Using Silk Proteins to Create Nonstick SurfacesUsing Silk Proteins to Create Nonstick Surfaces
Modifying the most basic version of the moth-spun silk material results in a natural, water-repellent product that may be more sustainable than solutions such as Teflon.
October 13, 2022
Researchers have found a way to create nonstick surfaces that are water repellent through the use of a naturally-derived material: moth silk. A team at Tufts University developed a method to fabricate silk-based materials that won't stick to water nor anything containing it, making it a useful invention for medical, automotive, and numerous other consumers applications, researchers said. The material could even be used as a safer way to create nonstick coatings to replace Teflon, which can emit hazardous chemicals at high temperatures.
Silk is a natural fiber spun by moths that's been used for thousands of years to fabricate both durable and fine fabrics—and not just the one commonly used to make clothing. Another of its lesser-known uses is as surgical sutures to close wounds.
A team led by Krishna Kumar, a professor of chemistry at Tufts, modified moth silk into its most basic protein element—silk fibroin—and turned it into various gels, films, sponges, and other forms. They have already used this technique to great effect to develop products such as implantable orthopedic screws and textile inks that change color in response to body chemistry.
Their most recent exploration of moth silk led them to a new modification to create yet another use for the versatile material, Kumar said. This modified silk—which can be molded into forms like plastic or coated onto surfaces as a film—has shown a nonstick performance that surpasses those typically used in cookware that are developed with synthetic chemicals, such as Teflon.
“What makes silk such a unique material is that not only can it take on a wide range of forms and shapes, but one can easily change its properties by chemically modifying the silk fibroin,” he said in an article in Tufts Now.
Sustainable Way to Repel Water
To turn silk water-repellent involved some clever chemistry, researchers said. They covered the surface of the silk fibroin with short and stable chemical chains containing carbon and fluorine, called perfluorocarbons. These chains don't react with other chemicals, nor do they interact with proteins and other biological chemicals in the body.
In its natural state, the surface of a silk protein attracts water like a magnet—with negatively and positively charged branches on the silk attracting water. However, researchers found that a silk protein covered with perfluorocarbons allows nothing for the water to attach itself to, they said.
In fact, perfluorocarbons even resist attraction caused by other forces that tend to cause molecules to join together, researchers said. This means that by changing the number and length of perfluorocarbon chains on the silk protein, researchers can adjust how "unsticky" it behaves. As part of their research, Luke Davis, an assistant professor of chemistry at Tufts, established the level of fluorine required on the material's surface to exhibit nonstick behavior.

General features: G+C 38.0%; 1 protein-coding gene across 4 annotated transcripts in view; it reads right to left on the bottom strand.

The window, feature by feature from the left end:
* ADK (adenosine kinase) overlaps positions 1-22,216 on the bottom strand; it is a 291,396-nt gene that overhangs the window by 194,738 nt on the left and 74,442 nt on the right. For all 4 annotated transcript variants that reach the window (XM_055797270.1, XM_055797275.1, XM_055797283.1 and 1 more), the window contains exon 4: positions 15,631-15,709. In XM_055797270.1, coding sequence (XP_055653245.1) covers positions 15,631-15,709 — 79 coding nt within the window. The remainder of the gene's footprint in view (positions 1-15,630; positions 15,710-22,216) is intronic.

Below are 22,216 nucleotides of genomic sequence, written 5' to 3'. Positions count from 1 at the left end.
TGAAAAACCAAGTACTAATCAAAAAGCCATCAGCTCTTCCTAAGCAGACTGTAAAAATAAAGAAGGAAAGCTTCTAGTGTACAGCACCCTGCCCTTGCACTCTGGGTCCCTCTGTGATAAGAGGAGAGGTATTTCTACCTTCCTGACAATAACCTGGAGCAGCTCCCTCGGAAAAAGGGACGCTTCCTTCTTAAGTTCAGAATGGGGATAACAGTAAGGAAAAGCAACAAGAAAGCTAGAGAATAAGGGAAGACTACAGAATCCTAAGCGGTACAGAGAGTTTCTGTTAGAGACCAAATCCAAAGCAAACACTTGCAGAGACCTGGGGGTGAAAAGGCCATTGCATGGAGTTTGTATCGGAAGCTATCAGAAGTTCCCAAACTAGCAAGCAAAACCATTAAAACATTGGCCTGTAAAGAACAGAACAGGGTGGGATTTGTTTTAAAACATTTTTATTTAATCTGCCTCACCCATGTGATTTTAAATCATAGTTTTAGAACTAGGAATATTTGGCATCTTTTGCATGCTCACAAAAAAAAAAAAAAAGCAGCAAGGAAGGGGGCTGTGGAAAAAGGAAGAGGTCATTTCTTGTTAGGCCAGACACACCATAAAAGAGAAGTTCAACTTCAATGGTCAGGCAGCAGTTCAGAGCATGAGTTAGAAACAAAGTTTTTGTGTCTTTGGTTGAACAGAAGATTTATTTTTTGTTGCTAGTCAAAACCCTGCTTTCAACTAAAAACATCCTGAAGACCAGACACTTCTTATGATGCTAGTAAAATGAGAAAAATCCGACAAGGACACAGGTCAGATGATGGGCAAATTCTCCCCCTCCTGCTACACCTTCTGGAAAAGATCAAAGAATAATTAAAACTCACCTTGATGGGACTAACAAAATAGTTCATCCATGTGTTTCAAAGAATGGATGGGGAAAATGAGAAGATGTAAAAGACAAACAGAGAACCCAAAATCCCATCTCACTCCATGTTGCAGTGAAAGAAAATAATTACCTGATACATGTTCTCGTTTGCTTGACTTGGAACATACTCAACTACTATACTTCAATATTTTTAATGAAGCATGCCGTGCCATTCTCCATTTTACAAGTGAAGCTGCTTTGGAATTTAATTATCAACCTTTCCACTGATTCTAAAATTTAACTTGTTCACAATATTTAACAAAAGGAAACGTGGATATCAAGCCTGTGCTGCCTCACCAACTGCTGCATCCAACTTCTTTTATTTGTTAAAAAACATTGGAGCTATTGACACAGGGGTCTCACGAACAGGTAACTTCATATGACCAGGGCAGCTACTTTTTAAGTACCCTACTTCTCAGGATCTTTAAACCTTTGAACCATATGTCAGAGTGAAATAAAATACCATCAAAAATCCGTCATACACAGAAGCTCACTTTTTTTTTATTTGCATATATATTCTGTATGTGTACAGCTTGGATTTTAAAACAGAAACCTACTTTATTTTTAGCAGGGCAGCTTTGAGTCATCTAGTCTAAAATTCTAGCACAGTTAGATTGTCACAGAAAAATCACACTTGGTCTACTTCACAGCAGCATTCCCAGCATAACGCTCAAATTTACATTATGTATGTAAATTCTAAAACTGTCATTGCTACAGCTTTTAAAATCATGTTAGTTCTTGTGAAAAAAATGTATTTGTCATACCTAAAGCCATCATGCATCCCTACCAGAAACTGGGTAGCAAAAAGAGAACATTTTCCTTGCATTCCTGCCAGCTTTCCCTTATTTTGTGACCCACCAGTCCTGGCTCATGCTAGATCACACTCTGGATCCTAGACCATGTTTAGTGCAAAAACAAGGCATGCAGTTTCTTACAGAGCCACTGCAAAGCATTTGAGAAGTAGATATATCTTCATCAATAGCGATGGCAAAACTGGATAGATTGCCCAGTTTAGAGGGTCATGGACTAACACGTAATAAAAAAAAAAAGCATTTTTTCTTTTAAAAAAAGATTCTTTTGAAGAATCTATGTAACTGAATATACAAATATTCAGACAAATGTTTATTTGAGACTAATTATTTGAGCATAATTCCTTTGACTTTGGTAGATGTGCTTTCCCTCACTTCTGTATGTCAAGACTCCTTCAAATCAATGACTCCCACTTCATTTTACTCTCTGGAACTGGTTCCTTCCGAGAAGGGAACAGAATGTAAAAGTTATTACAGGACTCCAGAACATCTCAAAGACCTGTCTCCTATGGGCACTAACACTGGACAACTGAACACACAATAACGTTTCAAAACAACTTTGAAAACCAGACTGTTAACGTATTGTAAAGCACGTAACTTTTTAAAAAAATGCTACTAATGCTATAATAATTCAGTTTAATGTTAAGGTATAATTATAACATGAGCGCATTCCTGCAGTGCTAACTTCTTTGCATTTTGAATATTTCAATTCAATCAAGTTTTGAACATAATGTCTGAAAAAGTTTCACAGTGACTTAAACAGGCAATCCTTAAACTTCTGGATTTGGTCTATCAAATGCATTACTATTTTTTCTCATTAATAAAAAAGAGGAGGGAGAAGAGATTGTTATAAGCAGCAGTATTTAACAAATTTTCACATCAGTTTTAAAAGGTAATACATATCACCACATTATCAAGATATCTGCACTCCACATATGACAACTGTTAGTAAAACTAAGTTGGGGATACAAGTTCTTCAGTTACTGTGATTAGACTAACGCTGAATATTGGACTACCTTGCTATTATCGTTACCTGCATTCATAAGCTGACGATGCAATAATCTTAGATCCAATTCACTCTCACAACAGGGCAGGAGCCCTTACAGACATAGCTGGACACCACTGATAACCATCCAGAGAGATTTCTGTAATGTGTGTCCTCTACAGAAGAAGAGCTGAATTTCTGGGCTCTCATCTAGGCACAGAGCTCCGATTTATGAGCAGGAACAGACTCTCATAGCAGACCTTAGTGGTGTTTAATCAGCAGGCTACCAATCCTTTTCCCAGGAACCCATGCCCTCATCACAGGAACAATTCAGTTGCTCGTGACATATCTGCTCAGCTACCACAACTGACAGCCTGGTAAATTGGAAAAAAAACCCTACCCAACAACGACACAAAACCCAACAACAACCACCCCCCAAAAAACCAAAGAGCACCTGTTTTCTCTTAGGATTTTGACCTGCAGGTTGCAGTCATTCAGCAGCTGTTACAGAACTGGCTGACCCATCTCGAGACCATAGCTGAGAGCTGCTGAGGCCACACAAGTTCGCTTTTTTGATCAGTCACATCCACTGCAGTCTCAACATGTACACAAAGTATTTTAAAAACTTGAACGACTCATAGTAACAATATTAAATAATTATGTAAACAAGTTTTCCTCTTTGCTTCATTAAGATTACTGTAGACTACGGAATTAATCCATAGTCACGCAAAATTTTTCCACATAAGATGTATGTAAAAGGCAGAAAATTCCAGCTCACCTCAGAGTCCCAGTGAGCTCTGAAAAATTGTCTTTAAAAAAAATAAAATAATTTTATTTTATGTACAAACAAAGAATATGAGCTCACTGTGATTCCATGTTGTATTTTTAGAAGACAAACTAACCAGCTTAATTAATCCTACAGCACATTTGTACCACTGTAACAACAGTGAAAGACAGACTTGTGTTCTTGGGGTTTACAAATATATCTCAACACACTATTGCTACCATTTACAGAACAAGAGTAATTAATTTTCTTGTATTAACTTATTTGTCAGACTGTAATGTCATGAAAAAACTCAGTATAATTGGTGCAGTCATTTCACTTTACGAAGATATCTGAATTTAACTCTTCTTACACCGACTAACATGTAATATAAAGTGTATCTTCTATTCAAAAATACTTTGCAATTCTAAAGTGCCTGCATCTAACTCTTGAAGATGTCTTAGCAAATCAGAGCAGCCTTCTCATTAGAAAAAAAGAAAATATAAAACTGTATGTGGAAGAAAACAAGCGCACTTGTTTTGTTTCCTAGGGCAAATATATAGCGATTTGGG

"We modified silk fibroin to repel water, and we can do it in a way that can ‘tune’ the material to be more or less water-repellent," Kumar explained in the article.
The process promises a more sustainable way to create nonstick surfaces for two reasons, researchers said. One is obviously the use of a naturally sourced material to create water-repellent products.
The other is that the chemical synthesis that changes the property of the silk to be water-repellent occurs under mild conditions, they said. This means the manufacturing process to create products using the material is potentially safer for workers and the environment than processes that use toxic chemicals for nonstick surfaces, they said.
Testing the Silk
Researchers measured the nonstick ability of the material by observing how water beads up on the surface of the material, finding that on nonstick silk molded into bars using the highest level of perfluorocarbons, the water rolled up into drops that are rounded even tighter than on Teflon, they said.
Moreover, it's not just water that rolls off the nonstick silk, but any substance that has water as a major component. This could include various foods, blood, cells, and tissues, researchers noted, making the water-repellent material well-suited to medical applications, they said.
“Modifying medical devices to prevent detrimental interactions with water and other biologics has the potential to preserve strength and integrity for as long as they are needed,” Julia Fountain, a graduate student in Kumar’s lab, said in the article. “Silk is already relatively inert to the immune system, so tuning its ability to repel cells or other substances could make it even more useful.” Other applications include any instance in which a nonstick coating or surface is needed, providing a more natural alternative to Teflon and other widely used but potentially harmful chemical coatings, researchers said.
Researchers published a paper on their work in the journal ChemBioChem and, based on the success of the research, plan to continue to explore the various uses of silk fibroids, they said.
“The success we had with modifying silk to repel water extends our successes with chemically modifying silk for other functionalities—such as the ability to change color, conduct electrical charge, or persist or degrade in a biological environment,” David Kaplan, a professor of engineering at Tufts, said in the article. “As a protein, silk lends itself well to modular chemistry—the ability to ‘plug in’ different functional components on a natural scaffold.”
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